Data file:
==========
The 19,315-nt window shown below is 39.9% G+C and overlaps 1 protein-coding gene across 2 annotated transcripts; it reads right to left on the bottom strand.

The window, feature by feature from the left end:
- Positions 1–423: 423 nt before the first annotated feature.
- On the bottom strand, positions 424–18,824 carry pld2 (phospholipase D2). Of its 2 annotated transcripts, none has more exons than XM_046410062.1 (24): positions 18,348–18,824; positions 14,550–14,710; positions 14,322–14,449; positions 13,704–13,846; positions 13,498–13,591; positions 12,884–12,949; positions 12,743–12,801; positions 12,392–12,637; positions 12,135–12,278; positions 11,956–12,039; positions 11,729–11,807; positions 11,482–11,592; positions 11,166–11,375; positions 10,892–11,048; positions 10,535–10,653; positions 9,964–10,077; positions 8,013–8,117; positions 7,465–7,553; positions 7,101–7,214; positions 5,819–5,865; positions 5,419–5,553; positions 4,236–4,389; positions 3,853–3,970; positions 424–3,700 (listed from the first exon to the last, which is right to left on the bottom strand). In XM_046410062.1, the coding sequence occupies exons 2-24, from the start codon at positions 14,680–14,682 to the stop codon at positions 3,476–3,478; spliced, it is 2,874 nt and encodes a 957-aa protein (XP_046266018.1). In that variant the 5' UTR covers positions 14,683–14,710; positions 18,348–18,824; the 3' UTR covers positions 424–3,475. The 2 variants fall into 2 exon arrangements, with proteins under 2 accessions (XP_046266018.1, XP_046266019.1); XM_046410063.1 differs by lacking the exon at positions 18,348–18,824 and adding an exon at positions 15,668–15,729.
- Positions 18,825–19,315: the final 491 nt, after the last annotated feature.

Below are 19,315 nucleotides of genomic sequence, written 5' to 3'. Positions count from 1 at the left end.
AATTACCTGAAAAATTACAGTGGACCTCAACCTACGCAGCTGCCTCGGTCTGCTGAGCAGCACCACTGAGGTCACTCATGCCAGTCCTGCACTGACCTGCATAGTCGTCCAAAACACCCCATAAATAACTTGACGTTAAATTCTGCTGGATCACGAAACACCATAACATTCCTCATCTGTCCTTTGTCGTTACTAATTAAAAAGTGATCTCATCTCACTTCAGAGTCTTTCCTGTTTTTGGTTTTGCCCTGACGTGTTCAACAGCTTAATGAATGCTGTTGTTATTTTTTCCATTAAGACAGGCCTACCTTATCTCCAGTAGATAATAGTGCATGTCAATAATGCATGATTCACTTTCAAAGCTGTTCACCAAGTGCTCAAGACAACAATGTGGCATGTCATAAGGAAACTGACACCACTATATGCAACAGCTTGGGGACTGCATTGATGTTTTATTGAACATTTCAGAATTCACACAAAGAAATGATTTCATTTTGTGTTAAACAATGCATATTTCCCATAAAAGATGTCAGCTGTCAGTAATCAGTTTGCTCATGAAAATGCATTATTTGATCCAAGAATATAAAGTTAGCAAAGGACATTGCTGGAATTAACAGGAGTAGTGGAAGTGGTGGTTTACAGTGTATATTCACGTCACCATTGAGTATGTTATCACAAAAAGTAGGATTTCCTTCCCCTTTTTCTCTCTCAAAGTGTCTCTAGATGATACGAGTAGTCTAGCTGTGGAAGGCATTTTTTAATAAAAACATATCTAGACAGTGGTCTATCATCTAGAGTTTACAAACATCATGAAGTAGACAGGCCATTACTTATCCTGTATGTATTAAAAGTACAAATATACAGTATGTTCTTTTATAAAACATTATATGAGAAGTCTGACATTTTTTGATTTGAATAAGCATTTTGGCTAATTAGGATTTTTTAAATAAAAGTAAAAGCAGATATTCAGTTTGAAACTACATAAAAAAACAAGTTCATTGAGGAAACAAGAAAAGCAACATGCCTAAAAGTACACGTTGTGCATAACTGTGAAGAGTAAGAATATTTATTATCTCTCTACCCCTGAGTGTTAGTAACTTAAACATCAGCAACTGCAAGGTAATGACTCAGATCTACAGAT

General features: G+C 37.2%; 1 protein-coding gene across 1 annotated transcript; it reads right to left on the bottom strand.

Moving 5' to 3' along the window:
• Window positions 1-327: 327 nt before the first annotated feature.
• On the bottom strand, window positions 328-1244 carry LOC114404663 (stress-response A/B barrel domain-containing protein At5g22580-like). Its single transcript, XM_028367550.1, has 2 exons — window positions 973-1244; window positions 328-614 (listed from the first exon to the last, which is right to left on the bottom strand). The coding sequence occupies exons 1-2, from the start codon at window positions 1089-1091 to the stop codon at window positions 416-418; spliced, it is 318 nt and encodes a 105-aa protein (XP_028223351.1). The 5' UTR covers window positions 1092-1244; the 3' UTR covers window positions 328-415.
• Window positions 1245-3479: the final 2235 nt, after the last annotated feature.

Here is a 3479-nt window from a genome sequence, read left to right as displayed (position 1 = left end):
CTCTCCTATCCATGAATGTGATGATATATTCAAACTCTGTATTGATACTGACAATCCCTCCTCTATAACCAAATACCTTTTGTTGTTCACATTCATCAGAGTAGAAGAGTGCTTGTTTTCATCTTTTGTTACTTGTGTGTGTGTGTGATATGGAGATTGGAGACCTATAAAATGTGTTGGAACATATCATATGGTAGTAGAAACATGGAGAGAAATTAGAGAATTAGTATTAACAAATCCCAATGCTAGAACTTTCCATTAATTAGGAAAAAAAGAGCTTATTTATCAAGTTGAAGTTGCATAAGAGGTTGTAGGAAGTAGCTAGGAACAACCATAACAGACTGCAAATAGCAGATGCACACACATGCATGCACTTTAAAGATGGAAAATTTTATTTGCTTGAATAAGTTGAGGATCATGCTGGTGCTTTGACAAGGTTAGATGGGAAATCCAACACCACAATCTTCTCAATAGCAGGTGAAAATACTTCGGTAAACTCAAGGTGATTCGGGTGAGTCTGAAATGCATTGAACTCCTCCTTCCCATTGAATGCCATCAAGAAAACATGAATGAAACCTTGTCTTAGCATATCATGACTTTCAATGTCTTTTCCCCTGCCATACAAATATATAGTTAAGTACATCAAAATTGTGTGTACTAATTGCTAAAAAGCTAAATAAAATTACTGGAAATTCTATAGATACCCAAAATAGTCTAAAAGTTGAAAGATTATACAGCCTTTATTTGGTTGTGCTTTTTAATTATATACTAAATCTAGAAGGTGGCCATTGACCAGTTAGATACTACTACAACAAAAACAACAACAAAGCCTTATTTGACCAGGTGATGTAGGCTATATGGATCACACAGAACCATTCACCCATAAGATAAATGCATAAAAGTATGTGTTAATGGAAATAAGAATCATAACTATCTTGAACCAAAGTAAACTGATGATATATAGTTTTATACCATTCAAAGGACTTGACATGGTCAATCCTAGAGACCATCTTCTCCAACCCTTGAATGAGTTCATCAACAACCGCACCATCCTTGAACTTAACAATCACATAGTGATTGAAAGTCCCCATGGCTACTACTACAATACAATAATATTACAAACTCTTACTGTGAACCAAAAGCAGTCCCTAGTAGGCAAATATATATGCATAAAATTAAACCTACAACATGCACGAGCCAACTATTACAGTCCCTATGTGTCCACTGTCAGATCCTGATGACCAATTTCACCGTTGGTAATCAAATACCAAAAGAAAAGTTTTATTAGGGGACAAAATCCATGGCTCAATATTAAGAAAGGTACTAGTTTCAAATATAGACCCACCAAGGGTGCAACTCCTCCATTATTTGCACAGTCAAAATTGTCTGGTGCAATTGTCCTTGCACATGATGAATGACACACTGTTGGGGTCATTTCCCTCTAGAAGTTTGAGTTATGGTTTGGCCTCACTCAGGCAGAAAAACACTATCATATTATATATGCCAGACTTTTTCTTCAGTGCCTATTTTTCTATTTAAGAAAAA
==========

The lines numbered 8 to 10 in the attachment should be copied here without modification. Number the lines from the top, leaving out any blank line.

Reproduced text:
General features: G+C 37.2%; 1 protein-coding gene across 1 annotated transcript; it reads right to left on the bottom strand.

Moving 5' to 3' along the window:
• Window positions 1-327: 327 nt before the first annotated feature.